Such a long time ago now, I was introduced to the joys of Malaysian Cuisine courtesy of the London Foodie’s London Cooking Club. I love Oriental cuisine, but before that evening I could not have told you what Malaysian food was all about, as I was more familiar with Thai, Chinese or Japanese dishes.
Luiz and his partner graciously open up their home to fellow foodies as part of the London Cooking Club. I was invited to the Malaysian by May themed evening at London Cooking Club, and had to select one of May’s Malaysian dishes to prepare in advance and cook up for the group at Luiz’s place. I can’t tell you how nerve wracking it is to cook a recipe and serve to the person who wrote the recipe. I was petrified!
I thought I’d chosen a simple dish Malaysian Chicken Satay, but I hadn’t checked the ingredient list carefully enough and found myself on a last minute panic running round Soho and later persuading my husband to drive me to Wing Vip (oriental superstore in Cricklewood) to find ingredients totally alien to me like Galangal and Belacan.
The night itself was fantastic with every dish a new taste experience for me, I felt a little guilty at choosing such a simple dish to prepare but have it on good authority other dishes which looked and tasted very impressive like the Ikan Bilis were very straight forward to make.
For me the London Cooking Club isn’t just a wonderful way to spend a Saturday night, the evening has had a lasting impact on my culinary repertoire. Over the past few months, I have tried preparing pretty much all of the dishes at home again, and the Beef Rendang, Pineapple and Prawn Curry, Coconut Rice have become firm favourites at home. In fact, I’m writing this as I’m waiting for my Beef Rendang and before starting to prep my Stir Fried Green Beans in Belacan.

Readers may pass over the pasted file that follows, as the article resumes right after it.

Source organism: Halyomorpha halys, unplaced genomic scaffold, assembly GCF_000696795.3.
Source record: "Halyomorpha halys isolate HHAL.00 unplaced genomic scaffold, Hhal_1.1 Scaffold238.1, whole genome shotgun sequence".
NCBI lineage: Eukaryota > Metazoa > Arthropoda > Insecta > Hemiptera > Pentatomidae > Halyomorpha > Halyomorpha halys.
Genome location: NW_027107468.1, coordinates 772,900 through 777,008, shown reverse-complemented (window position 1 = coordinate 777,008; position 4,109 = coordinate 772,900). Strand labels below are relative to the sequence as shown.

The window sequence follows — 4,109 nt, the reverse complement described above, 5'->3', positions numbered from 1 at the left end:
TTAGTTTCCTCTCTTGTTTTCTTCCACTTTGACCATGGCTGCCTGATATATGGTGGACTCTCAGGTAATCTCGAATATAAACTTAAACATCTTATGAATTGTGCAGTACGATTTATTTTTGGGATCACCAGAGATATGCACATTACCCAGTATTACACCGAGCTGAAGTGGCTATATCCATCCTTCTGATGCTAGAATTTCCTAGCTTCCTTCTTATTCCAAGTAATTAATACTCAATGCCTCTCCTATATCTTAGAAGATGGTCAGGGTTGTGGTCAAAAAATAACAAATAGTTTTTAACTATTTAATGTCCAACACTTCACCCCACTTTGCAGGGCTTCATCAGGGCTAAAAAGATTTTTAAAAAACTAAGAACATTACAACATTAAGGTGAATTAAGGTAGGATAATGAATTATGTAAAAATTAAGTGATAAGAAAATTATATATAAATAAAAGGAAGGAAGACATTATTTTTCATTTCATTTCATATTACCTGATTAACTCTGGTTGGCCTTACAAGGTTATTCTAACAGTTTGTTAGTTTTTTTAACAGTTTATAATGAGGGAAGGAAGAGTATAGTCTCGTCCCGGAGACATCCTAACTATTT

And I have become a frequent flyer at Wing Vip and seem to have a regular store of Malayasian ingredients at home.
Below is a snapshot of some of the ingredients I have come to love which left me baffled at the beginning.
Belacan or Belachan – seriously took me ages to find first time round, it is dried shrimp paste and comes in a range of different formats, granules, block and powder. It is amazingly pungent and does make a difference so don’t be tempted to miss it out, although ventilate your kitchen well when cooking.
Galanagal – Galanagal is a root vegetable with the consistency and texture of ginger, although tastes completely different.
Tamarind – This is the fruit, the flesh of which is a dark reddish brown and has a juicy, sour flesh. If you are trying to make tamarind juice, you will need to buy a dark, sticky block of tamarind and break off a chunk to soak in hot water and drain off the juice.
Candlenuts – also called Kemiri nuts Ground candlenut are often used to thicken Malaysian sauces, they are so oily that locals string them together and use them as candles. Candlenuts are highly toxic when raw and must be cooked before eating.
Check out May’s website Malaysian by May for the recipes that have inspired me, including Norman Musa’s Beef Rendang which I’m cooking right now – although I find I need to cook it for several hours not just the one hour stated in order to get that flaky dried texture and amazingly flavoursome beef.
Big thanks to May and Luiz for a fantastic culinary experience.
Travelling today seems to be simultaneously fast and slow due to COVID-19 requiring rapid change of plans and jumping on planes with